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Aouad, G F and Barrett, P S (1998) The feasibility of using hybrid concrete structures within the context of cost and time. In: Hughes, W (Ed.), Proceedings 14th Annual ARCOM Conference, 9-11 September 1998, Reading, UK. Association of Researchers in Construction Management, Vol. 1, 155–64.

  • Type: Conference Proceedings
  • Keywords: cost; hybrid concrete; feasibility; life cycle costing; time
  • ISBN/ISSN: 0 9534161 0 0
  • URL: http://www.arcom.ac.uk/-docs/proceedings/ar1998-155-164_Aouad_and_Barrett.pdf
  • Abstract:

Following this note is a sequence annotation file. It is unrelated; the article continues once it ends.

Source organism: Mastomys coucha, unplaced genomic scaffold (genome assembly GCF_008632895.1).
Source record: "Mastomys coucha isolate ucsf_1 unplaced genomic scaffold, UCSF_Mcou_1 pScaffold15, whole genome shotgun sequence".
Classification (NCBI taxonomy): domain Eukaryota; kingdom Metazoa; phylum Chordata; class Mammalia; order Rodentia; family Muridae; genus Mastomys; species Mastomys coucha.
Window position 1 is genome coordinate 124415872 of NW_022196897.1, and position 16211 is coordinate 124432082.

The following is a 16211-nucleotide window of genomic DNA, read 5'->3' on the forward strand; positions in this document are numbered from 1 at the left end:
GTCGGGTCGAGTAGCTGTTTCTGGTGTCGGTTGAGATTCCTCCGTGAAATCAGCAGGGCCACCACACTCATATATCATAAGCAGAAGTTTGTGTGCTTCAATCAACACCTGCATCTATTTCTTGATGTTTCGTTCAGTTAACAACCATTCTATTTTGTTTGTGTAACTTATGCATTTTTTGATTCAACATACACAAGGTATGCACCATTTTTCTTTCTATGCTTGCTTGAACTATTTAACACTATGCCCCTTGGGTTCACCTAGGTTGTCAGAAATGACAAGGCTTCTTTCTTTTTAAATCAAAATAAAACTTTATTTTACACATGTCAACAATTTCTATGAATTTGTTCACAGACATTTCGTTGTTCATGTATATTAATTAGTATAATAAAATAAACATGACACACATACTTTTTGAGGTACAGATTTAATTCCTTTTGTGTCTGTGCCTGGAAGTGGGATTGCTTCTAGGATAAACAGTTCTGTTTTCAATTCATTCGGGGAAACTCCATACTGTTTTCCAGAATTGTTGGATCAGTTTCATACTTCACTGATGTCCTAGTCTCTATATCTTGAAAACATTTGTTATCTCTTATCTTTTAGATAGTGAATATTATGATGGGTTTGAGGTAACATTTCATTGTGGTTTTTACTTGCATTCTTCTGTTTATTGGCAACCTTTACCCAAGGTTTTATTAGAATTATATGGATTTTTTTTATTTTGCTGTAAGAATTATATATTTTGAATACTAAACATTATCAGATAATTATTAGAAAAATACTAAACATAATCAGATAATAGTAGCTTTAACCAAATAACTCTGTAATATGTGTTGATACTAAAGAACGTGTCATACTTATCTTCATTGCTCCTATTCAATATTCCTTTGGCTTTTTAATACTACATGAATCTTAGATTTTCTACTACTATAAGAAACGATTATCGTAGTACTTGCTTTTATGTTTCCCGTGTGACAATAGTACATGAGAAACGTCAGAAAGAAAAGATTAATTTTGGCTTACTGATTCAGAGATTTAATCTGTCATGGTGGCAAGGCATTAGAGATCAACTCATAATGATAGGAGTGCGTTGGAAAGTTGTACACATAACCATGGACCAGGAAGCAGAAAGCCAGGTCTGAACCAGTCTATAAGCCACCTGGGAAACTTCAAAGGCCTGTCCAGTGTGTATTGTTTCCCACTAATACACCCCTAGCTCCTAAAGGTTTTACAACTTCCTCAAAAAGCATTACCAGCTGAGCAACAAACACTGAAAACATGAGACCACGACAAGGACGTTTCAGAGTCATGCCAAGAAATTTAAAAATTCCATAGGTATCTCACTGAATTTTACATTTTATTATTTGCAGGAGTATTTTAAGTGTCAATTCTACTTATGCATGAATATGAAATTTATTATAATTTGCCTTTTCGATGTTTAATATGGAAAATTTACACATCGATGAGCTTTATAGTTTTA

This paper is based on research conducted for the Reinforced Concrete Council on the feasibility of using hybrid concrete (combinations of in-situ and precast) in the UK. The main aim was to benchmark hybrid concrete construction against other types of construction within the context of building cost, operational cost and construction time. This is achieved through the direct comparison of hybrid concrete construction schemes with the M62C3 scheme (an in-situ concrete scheme used as a reference building) (Goodchild, 1993) for which cost and time models are already established. This research demonstrates that the perceived idea about hybrid concrete as being more expensive than in-situ and steel structures is in many cases untrue. In fact, some of the hybrid concrete schemes analysed in this study have been shown to be less expensive than their in-situ concrete equivalents which in turn are cheaper than steel. In addition, this research clearly shows that initial costing of hybrid concrete construction is not the only factor to be considered when adopting this or any other type of construction technology. Other factors such as life cycle costing, construction time, procurement and process issues are as important. It is the holistic picture of the performance of hybrid concrete construction that needs to be addressed. The work on process performance, procurement and supply chains within the hybrid concrete industry is not within the scope of this paper. Barrett (1998) in another work package run in parallel with the work presented in this paper has documented his main findings in a report submitted to the Reinforced Concrete Council. The research presented in this paper has been performed with the support of the projectís industrial steering committee. A series of workshops and interviews were used to elicit knowledge and validate the results of the study.